Posted at 11:43 AM on May 16, 2012 by Jennifer Vogel
“Without a doubt, the biggest challenge of living in rural areas or small towns is economic: making enough money to survive and thrive,” he wrote. “It’s very unlikely a high-paying job will even exist, let alone be handed to you. You have to dial down your financial expectations, while at the same time be ready to do whatever it takes to survive financially.”
Whether someone thrives in rural Minnesota seems to come down to priorities, what’s most important in a person’s life. Where some see social and economic restrictions, others see new opportunities to connect with people.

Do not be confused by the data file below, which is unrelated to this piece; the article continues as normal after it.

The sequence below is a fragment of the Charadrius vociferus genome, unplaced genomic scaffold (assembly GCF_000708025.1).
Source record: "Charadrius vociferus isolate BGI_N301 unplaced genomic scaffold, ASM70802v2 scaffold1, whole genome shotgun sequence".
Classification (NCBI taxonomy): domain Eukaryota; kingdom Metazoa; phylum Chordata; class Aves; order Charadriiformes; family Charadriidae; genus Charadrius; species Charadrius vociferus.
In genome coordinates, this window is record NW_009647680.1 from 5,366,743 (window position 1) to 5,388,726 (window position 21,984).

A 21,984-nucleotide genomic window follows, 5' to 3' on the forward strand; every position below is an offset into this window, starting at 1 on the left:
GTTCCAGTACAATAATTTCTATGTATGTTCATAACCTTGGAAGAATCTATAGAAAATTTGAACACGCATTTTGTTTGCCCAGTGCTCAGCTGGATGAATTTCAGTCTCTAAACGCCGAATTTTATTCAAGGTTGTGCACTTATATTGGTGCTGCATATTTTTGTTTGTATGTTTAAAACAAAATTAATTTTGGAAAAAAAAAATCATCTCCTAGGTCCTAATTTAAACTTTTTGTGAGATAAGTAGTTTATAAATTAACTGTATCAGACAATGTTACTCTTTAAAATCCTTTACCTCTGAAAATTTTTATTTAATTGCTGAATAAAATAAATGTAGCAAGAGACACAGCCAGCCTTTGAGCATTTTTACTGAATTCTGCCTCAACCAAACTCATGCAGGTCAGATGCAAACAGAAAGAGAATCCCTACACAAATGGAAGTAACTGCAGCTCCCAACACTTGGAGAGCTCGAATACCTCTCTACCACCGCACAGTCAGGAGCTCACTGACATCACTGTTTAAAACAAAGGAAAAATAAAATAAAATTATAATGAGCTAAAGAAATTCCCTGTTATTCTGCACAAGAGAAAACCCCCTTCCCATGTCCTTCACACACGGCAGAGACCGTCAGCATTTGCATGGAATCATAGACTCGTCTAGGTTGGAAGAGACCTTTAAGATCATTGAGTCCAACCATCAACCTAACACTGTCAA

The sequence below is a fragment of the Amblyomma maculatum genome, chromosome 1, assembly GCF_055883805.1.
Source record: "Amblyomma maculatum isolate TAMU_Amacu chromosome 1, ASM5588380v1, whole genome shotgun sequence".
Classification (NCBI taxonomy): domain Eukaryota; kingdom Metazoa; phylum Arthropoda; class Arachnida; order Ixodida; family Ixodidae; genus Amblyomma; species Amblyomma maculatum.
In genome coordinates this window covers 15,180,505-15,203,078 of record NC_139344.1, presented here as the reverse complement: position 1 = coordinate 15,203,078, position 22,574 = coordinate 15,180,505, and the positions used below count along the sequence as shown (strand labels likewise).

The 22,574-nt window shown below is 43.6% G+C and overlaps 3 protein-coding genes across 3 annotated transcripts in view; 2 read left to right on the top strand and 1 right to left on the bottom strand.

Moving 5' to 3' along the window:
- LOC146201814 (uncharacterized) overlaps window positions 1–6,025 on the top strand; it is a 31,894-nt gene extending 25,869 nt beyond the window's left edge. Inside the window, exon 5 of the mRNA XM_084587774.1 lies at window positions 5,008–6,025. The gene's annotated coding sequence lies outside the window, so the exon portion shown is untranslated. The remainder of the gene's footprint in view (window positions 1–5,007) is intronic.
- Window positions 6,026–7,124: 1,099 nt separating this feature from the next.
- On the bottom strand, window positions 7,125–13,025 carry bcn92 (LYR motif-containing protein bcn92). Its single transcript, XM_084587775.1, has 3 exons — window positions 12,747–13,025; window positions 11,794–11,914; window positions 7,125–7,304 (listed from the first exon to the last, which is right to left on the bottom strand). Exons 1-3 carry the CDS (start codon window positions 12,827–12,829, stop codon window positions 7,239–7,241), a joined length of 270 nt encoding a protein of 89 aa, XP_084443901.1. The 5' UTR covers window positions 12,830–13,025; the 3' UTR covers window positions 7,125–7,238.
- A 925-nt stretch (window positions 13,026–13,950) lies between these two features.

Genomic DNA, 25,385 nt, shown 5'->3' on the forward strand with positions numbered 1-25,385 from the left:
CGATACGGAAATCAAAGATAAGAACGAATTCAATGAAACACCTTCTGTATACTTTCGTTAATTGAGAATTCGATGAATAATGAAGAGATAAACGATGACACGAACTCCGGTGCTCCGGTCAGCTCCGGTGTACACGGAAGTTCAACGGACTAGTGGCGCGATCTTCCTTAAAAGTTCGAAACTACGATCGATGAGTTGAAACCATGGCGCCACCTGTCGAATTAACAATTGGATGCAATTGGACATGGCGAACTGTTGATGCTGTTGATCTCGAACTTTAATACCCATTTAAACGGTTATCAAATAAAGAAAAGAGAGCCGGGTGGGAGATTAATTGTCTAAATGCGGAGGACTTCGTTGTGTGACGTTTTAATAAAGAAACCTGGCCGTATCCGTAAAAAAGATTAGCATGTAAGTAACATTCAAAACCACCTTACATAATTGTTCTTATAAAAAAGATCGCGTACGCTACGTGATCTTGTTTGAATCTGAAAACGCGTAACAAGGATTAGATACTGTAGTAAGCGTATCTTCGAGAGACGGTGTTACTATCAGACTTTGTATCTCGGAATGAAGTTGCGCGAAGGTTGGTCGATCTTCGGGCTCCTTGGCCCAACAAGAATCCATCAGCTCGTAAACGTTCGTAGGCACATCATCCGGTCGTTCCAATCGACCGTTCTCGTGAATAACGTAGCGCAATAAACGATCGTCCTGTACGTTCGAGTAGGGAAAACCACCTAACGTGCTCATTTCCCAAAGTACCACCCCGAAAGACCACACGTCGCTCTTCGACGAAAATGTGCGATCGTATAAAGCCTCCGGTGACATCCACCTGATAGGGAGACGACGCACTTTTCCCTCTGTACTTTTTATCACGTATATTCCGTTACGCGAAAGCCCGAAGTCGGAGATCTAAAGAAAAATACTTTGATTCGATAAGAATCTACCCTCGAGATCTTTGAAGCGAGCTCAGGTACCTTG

“My community is nothing like I expected and everything that I had hoped,” wrote Adrienne Sweeney, who moved to Lanesboro, Minnesota in 2002 from the Twin Cities and was raised in Philadelphia. “Growing up in a huge city like Philadelphia, I had no idea what to expect from a small (REALLY small) town. What I have found is that it is one of the most artistically creative places I have ever been… To be able to create a piece of theatre and then have an in-depth discussion about the work with the teller at your bank or your server at the diner the next day is a remarkable experience and makes your work feel so much more real and immediate.”
“To be able to participate in a molten iron pour or attend a barn dance or string quartet performance with your neighbors is so inspiring,” Sweeney wrote. “I have been more artistically energized here in this town of 750 than any of the ‘big cities’ I have lived in.”
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